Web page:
With PSR going through the class one railroads, understand the impact on their taxes and your railroad retirement, when you take that separation allowance from the railroad.
Welcome everyone to the Highball Advisors railroad retirement whiteboard. My name is John McNamara with Highball Advisors, and today we're going to talk about when you leave the railroad, perhaps there's downsizing going on or other issues, PSR, that type of thing. So what's that impact when you get that severance or separation allowance from the railroad? So I'm going to walk through it and then I'll talk to you at the end about some strategies that we can look at to help alleviate the impact. So the railroad, they eliminate the position, and what they're going to do is say, "Okay, we're going to compensate you with a lump sum or amount of money. Thank you for your time that you served with us, but you're no longer required to work at the railroad." So they're going to compensate you as you depart.
So now you're the railroader, what do you do? You relinquish your job rights to the railroad. You're no longer employed by the railroad, so you don't have that right to a job anymore. And then in exchange, you're going to receive a compensation. And that compensation is usually a lump sum, or it will be a periodic payment, which might be a monthly payment, or it might be a quarterly payments, that type of thing. So that's what you will receive in return. You hand over your rights, in return they give you compensation. But there's impacts of those decisions, so you want to be thinking about that as you're going through this, and this is a difficult time for a lot of people. They spend a lot of time with the railroad and there's a lot of emotions going on.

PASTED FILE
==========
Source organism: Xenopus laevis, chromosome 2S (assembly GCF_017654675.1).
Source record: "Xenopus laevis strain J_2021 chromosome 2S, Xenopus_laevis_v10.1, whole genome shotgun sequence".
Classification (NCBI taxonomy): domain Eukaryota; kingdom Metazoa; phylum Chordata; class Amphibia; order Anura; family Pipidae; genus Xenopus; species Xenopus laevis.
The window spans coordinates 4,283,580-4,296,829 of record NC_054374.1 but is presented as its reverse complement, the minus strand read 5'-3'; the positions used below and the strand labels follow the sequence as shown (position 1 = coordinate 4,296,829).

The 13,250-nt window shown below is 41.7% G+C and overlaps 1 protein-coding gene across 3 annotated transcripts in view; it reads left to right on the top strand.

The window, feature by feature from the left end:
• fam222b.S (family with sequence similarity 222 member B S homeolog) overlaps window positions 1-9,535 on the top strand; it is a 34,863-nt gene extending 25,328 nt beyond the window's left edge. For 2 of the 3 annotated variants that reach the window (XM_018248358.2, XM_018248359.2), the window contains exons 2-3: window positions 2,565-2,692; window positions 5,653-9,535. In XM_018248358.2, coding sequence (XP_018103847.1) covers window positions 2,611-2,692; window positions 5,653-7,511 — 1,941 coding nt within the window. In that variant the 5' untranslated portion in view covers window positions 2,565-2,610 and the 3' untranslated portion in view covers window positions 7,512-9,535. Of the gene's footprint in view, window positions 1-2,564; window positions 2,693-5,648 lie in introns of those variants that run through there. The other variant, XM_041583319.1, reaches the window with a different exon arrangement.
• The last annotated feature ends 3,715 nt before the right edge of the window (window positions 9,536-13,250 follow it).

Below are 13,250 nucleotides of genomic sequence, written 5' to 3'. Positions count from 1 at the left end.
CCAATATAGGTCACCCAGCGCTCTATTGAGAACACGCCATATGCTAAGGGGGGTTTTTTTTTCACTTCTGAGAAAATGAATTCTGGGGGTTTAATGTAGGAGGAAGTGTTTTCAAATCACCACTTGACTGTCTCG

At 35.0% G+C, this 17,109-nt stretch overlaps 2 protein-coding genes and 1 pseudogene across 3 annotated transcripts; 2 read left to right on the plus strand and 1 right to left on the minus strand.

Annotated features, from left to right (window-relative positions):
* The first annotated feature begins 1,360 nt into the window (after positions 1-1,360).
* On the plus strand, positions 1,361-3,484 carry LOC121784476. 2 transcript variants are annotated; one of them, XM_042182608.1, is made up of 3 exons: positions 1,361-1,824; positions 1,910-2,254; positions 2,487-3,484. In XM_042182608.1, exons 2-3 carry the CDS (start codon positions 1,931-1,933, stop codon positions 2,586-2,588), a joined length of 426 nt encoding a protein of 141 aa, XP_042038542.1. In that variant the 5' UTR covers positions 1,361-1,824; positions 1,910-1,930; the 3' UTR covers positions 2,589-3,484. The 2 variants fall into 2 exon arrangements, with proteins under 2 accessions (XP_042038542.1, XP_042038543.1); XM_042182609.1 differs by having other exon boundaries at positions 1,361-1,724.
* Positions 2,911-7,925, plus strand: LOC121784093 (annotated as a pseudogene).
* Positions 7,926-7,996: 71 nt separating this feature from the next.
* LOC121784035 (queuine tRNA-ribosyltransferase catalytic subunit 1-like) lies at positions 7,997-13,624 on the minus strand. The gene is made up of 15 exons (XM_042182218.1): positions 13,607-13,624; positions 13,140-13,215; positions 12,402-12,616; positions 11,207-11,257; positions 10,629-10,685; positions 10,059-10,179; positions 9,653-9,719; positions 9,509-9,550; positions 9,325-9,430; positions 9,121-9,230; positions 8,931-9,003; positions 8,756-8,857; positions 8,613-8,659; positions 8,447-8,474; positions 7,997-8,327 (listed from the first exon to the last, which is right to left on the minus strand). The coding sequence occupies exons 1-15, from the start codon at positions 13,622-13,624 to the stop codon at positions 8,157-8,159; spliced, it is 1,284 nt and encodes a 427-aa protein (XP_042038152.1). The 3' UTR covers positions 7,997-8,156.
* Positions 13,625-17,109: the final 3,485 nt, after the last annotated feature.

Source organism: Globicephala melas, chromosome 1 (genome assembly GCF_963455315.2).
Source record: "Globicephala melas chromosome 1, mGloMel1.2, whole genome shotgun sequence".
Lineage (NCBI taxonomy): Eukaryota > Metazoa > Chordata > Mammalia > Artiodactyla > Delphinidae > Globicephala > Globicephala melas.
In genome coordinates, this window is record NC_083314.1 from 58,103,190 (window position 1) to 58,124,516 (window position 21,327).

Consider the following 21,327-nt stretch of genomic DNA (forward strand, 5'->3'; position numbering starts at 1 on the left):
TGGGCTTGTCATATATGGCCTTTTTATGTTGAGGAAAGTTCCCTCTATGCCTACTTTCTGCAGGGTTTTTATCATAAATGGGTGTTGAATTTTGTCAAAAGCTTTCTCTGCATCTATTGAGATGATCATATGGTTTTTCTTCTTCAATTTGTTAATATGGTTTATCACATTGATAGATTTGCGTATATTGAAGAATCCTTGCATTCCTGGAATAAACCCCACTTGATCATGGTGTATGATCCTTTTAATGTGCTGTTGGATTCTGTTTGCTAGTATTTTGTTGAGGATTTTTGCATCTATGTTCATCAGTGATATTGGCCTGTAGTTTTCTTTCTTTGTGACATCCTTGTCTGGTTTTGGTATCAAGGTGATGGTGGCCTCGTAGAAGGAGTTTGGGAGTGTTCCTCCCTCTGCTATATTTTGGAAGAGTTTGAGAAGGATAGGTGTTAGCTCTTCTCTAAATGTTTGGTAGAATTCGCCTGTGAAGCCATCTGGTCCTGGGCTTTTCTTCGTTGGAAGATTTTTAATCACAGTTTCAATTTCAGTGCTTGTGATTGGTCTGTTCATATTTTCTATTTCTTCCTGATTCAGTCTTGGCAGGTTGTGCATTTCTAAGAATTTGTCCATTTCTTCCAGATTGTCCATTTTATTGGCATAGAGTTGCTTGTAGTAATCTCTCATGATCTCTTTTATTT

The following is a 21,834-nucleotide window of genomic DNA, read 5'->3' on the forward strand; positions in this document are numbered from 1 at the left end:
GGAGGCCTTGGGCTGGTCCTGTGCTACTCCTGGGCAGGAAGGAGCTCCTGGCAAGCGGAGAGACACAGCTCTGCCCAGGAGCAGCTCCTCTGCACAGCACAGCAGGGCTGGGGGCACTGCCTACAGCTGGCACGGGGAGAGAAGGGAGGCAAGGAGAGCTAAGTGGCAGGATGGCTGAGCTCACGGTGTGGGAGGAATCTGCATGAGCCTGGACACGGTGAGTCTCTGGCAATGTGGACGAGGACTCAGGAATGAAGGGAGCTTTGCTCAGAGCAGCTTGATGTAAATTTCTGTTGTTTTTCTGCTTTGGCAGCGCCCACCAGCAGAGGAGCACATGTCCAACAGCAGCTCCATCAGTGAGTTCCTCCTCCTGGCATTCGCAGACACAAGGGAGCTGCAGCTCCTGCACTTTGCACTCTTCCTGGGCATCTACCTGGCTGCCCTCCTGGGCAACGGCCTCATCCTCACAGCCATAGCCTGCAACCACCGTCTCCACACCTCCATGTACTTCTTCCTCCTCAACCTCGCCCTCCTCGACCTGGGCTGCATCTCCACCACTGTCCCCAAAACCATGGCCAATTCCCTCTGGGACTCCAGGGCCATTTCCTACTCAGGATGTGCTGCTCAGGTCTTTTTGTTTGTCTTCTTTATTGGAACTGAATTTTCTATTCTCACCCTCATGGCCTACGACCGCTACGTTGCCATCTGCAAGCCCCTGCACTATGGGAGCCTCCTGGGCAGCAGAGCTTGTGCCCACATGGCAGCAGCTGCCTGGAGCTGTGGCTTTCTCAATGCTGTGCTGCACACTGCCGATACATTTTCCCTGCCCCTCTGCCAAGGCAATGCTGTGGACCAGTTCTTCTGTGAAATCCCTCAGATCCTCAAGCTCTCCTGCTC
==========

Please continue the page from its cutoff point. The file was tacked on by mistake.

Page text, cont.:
So this will give you an idea on how to handle it. So if you get the lump sum, because you're like, "Just give me my money and leave me alone." Type thing. However, that could pump you up into a higher tax rate, so you want to look at that, see where you are on the tax scale and if you do get a large sum of money that might bump you up into the higher tax rate. So you want to be very concerned about that. And also, depending upon where you are with your emergency fund, you might want that steady balance of periodic payments until you find another position so that you might want stretch those payments out. Also, that compensation's still going to get taxed on your tier one and tier two, even though you're not in the railroad, tier two also, and the Medicare tax also.
So that's going to get taken out of that compensation. And finally, you've paid the tier one, tier two. This is kind of a whammy here, your tier two, you don't get any more credit months of service. So they've taken out that tier two and you've paid this on this large sum. However, your final day is the last month of credited railroad service, and we all know that in tier two, you want those months of service because that increases your railroad retirement income on the tier two. So that's a bit of a whammy, so you want to recognize that. So I hope you found this helpful, understand, stretch out those tax payments is what I recommend and those other issues you really have to be aware of, especially on that retirement income, that tier two.
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